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DeadAussieGamer

Gauging challenge & difficulty

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Hi there, 
I'm fairly new to TTB. I'm looking at designing encounters and such to balance out my game. I am curious if there is a formula or equation that is used to determine an appropriate challenge? 
I understand the difference between each of the classifications
Peons / Minions / Enforcerers/ Henchmen / Tyrants 

But I'm wondering what is the strength value of each category is compared to each other. 
Something like 1 Minion = 5 peons. 5 Minions = 1 Enforcer.

From there What fated should be able to handle
Starting out a fated should be on even playing fields with a minion
After 3 games they should even out with an enforcer....etc

If someone knows what this is it'd really help us out. 
Thank you in advanced.

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Sorry, its not easy to be that clear cut.

You can potentially start with a fated that is close combat focused who is capable of dispatching enforcer and henchmen level characters, and you could complete the destiny of a fated that would struggle to fight off a peon. (But the close combat character could be in trouble if he is caught in a  gun fight)

So its really hard to say what is a hard encounter without knowing your players. The best advice I can offer is remember death of an opponent is not always the aim in a fight, so whilst you are trying to work out what your fated are cap[able off give the attackers different aims, such as just trying to steal from them, or the aim of just giving them a beating.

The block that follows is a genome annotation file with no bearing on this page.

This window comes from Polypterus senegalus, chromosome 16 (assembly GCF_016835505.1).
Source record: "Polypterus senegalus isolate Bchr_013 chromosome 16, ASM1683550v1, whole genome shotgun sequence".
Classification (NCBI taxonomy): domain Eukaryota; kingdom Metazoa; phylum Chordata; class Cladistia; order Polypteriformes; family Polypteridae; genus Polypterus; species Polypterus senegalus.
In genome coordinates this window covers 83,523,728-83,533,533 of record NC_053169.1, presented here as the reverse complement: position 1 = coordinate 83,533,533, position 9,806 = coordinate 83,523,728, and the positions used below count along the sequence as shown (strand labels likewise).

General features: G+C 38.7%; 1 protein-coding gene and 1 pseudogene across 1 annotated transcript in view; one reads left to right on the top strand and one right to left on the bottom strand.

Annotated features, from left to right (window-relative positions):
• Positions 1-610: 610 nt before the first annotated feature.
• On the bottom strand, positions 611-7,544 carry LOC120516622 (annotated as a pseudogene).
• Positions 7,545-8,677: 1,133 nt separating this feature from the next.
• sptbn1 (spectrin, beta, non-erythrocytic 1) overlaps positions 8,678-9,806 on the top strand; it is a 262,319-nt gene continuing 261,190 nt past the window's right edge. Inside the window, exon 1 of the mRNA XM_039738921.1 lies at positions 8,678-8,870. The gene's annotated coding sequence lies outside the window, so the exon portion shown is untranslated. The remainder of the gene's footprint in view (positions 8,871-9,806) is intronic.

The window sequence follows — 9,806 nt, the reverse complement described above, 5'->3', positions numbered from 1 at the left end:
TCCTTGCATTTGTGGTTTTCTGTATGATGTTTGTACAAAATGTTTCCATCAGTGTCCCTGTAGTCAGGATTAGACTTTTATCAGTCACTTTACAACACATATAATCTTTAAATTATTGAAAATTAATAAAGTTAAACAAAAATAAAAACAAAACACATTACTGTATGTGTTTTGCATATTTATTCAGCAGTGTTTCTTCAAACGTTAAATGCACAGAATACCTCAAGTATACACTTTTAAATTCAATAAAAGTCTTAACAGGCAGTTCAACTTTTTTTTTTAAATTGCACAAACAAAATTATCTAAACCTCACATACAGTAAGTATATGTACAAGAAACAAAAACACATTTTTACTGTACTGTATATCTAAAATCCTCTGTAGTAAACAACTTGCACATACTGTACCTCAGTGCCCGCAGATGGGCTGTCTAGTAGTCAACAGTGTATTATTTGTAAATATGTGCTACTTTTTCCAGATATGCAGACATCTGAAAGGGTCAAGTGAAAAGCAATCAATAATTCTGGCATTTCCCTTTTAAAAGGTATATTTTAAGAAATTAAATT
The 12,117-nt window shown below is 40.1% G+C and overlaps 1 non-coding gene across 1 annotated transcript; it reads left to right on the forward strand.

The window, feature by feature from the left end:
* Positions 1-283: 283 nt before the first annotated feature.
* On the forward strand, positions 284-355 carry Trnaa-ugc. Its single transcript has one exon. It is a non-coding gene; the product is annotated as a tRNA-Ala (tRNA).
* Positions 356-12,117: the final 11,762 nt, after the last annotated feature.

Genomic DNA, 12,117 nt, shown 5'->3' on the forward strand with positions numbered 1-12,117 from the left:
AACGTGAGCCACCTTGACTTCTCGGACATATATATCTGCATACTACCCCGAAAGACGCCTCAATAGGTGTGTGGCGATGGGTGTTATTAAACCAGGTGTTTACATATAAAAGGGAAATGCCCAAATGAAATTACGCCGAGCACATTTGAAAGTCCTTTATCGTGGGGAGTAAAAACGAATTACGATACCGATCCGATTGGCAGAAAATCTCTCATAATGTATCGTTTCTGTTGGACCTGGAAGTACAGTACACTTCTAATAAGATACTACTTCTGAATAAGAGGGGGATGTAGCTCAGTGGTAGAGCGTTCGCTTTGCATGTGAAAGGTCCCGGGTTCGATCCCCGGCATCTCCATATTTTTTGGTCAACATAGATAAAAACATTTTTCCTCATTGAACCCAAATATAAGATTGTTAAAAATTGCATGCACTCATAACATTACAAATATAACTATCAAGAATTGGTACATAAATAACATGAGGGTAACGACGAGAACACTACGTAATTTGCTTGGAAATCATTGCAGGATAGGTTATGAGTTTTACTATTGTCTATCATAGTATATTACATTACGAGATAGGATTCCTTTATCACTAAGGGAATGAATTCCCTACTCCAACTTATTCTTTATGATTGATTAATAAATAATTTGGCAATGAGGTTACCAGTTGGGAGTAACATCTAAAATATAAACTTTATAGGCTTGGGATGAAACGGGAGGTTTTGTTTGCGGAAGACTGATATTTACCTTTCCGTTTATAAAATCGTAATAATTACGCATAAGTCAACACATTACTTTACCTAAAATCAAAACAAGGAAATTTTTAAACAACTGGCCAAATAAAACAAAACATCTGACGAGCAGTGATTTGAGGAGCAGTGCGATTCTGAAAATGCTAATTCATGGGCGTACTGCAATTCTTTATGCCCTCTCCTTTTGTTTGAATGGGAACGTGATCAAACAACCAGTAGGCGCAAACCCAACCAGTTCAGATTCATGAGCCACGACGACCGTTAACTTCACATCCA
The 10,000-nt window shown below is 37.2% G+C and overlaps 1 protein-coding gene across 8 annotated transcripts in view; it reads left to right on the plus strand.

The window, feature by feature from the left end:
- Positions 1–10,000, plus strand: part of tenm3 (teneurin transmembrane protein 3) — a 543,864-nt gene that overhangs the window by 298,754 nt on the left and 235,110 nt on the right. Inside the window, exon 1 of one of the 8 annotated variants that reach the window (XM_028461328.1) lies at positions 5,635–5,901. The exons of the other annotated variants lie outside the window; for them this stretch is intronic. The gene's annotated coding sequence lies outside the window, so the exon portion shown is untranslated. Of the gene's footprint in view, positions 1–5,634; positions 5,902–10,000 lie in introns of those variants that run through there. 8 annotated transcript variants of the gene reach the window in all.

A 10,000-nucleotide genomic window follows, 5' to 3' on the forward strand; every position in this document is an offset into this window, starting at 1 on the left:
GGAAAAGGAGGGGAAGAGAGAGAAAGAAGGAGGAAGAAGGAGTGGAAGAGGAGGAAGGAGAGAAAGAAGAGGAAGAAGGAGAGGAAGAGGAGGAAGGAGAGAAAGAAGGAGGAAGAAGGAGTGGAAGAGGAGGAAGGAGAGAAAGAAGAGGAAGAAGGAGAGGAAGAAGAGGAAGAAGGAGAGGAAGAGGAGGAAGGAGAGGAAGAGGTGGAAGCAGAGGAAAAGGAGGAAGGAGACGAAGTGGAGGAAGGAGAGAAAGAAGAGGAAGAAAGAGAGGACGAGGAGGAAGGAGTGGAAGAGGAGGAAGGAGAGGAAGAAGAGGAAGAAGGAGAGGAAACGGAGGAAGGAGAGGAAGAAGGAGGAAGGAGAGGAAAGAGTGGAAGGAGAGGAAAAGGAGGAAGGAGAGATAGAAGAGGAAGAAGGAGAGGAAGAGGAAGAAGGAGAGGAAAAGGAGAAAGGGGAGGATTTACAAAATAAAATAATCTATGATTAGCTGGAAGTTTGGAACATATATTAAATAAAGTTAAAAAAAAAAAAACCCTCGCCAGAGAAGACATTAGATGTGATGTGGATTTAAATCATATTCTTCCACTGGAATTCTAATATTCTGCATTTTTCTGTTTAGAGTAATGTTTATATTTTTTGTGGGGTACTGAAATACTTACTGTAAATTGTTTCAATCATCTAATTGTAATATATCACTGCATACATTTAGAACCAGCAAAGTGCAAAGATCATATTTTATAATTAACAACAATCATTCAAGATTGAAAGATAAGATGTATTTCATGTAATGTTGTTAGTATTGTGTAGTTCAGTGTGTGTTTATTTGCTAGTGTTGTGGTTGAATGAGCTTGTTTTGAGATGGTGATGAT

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19 hours ago, Adran said:

The best advice I can offer is remember death of an opponent is not always the aim in a fight, so whilst you are trying to work out what your fated are cap[able off give the attackers different aims, such as just trying to steal from them, or the aim of just giving them a beating.  

I like this advice. One of the things I LOVE about malifaux is that winning isn't about killing your opponents force (necessarily), it's about the objectives. I'm gonna try and keep this in mind when I'm doing my planning.

Often times when I'm feeling out the combat effectiveness of a group, I plan my encounters with the possibility of reinforcements. Start with what you think might be an even challenge for the group. If the NPCs start going down too easy, surprise! there was another squad in the next room, a wandering patrol heard the skirmish, one of the peons calls for his "big brother", or the noise awakens a beastie that was sleeping nearby, etc.

This works well for "dungeon crawls". In fact the next session I have planned is basically the Fated clearing a house of zombies. If the first room they clear proves not enough of a challenge, I'll pepper in a few bigger baddies in the next room. The whole session is for me to  get a feel for the strength of the group.

If the NPCs are wrecking the players, you can have reinforcements show up for the Fated. Or maybe a roar echoes through the sewers, the baddies stop, look at eachother, and flee. What is the sound? Maybe the players would be wise in their battered state to leave the mystery for another day. (I'm suddenly imagining Obiwan Kenobi scaring off the tusken raiders in A New Hope.) I've had villians laugh at the vanquished players and spit on them claiming they were too pathetic to bother killing. I've had sections of floor collapse taking a brutal threat out of reach of the party, saving them at the last minute.